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Munro bagging is becoming an increasingly popular outdoor pursuit. Many of you are getting out there and touring the country to get some magnificent views from the top! Munros are the 282 mountains with a summit of at least 3,000ft (914.4m) in Scotland – and people who tick off these peaks are called Munro Baggers.

 

The original idea was created by Sir Hugh Munro in the late 19th century when he decided to create a list of all 3,000ft mountains in the country, and although he did not have reference to modern GPS technology, he made a very good start on the list we use today. Over the years, thanks to more modern measuring devices, the list has gone up and down, but has now settled on 282 Munro summits.

More than 6,000 people have recorded a round - that’s completing all 282 Munros - with the Scottish Mountaineering Club (although there are probably many more who have not submitted their round for the record books.)

 

Here's Some Things You Should Know:

 

1 - Sir Hugh Munro never did end up walking all of the mountains he listed in his Munro Tables. He unfortunately died before managing to do so. Many now follow in his footsteps and hope to feel a sense of his adventurous spirit.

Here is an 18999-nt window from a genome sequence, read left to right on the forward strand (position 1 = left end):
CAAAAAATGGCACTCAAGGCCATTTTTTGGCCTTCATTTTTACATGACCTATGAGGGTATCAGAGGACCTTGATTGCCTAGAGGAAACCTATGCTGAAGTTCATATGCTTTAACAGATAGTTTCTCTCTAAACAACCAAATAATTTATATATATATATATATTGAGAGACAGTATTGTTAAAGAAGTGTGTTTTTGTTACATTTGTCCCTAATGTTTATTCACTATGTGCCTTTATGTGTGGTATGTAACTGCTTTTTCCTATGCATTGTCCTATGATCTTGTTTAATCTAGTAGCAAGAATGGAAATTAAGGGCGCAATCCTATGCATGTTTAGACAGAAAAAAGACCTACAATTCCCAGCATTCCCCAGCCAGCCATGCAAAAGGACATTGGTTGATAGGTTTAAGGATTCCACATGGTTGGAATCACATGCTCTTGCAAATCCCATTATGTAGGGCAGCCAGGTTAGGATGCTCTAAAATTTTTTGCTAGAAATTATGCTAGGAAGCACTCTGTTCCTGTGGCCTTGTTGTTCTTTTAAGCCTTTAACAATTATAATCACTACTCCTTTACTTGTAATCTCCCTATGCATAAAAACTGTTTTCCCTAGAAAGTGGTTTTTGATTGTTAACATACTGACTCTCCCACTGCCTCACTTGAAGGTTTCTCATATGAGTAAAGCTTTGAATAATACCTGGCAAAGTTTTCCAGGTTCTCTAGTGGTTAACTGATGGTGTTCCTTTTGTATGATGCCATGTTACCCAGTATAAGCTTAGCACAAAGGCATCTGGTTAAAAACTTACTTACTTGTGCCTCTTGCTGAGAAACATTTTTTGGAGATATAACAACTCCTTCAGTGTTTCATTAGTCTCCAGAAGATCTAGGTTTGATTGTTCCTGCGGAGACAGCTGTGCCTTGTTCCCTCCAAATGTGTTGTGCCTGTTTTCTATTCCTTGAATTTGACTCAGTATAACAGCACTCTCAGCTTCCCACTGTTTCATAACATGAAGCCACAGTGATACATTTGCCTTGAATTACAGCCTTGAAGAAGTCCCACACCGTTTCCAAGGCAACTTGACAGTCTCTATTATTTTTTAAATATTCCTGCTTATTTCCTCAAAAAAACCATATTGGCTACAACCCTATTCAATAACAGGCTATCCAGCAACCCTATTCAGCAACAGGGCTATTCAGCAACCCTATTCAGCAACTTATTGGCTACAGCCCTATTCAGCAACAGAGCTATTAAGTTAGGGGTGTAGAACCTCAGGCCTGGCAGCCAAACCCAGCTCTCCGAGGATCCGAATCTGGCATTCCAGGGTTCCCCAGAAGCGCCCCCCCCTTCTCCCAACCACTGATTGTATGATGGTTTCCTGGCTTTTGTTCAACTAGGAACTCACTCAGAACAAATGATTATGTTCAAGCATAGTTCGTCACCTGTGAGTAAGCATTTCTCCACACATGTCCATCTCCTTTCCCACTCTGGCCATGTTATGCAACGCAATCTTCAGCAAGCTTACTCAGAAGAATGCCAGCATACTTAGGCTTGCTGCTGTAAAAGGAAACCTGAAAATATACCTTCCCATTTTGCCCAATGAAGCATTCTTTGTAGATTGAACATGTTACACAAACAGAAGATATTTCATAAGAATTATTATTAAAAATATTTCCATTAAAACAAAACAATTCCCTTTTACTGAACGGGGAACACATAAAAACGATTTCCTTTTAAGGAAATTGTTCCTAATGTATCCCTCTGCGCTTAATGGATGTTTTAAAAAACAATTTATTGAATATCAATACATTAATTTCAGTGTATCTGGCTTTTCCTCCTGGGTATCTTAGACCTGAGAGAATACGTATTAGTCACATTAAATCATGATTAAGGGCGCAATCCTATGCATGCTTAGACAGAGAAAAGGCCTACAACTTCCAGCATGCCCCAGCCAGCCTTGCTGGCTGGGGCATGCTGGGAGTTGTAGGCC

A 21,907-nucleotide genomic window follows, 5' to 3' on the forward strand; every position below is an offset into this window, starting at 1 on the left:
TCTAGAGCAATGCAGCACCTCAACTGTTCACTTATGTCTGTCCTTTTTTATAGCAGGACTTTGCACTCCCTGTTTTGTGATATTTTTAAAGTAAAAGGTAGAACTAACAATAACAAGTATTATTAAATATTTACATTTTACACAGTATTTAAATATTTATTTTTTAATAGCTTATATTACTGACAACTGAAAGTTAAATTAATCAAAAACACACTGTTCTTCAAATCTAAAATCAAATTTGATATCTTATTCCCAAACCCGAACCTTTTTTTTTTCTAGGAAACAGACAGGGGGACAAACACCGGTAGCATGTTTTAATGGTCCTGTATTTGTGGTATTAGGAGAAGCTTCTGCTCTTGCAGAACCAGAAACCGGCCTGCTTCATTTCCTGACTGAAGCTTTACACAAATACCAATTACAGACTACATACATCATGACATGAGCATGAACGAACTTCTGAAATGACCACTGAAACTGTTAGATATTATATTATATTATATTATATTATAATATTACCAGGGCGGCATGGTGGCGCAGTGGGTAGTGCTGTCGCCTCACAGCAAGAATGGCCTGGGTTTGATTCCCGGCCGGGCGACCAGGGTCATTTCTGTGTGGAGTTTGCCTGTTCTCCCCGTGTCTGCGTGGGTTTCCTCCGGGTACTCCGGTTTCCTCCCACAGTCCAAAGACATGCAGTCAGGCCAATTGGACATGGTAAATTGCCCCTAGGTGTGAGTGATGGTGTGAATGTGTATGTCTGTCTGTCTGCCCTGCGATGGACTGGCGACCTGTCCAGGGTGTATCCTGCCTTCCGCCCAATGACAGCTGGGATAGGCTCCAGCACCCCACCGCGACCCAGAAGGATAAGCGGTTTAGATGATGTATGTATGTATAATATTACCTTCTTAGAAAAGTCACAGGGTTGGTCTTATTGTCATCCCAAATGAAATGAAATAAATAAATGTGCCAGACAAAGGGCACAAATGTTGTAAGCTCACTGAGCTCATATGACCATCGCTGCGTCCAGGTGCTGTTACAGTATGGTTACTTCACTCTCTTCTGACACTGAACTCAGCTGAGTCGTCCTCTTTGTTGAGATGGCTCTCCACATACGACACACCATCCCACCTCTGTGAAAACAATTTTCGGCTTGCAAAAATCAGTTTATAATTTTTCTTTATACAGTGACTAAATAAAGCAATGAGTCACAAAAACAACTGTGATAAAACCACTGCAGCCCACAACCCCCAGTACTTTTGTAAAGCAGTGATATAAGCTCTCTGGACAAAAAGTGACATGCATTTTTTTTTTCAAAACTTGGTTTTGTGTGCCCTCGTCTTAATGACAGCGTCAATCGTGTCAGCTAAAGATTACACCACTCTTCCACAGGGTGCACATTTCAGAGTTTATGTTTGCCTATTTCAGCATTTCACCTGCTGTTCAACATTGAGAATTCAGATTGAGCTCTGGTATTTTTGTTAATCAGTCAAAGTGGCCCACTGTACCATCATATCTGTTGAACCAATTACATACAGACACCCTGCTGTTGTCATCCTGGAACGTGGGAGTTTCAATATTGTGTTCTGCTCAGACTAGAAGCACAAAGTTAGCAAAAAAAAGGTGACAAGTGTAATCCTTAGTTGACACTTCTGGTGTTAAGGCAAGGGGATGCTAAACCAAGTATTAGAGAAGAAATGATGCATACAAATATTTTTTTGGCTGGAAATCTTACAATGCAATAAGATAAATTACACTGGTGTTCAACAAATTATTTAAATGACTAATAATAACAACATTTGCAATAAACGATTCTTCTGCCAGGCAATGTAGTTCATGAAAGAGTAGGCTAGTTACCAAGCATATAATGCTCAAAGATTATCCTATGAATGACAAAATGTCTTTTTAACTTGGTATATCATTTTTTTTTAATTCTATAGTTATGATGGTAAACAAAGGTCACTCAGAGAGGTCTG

2 - The first person to achieve the feat of climbing all of the mountains on Munro's list is generally regarded as being the Rev. A. E. Robertson in 1901. This has not been confirmed, but is commonly accepted among the munro baggig community. 

3 - A person who finishes a full round of the 282 Munros is said to “compleat” and to be a “compleatist”. Many compleatists go on to walk multiple Munro rounds. The current record holder is Steve Fallon with 15 rounds under his belt, while Hazel Strachan is now walking her ninth Munro round.

4 - There is a wide geographic spread of Munros in Scotland. The most southerly is Ben Lomond on the banks of Loch Lomond, while the most northerly is Ben Hope in Sutherland. The Munro located furthest west is Sgurr na Banachdich on the Isle of Skye and the most easterly is Mount Keen in the Grampians. You can make Munro Bagging your adventrue for the year by planning trips to tackle the peaks in a particular area in the one trip.

5 - No two Munros are ever the same and while some can be walked in less than two hours, others take a day just to reach the foot of the mountain. The changing weather conditions in Scotland can mean that even climbing the same peak during different seasons can be a completely different challenge.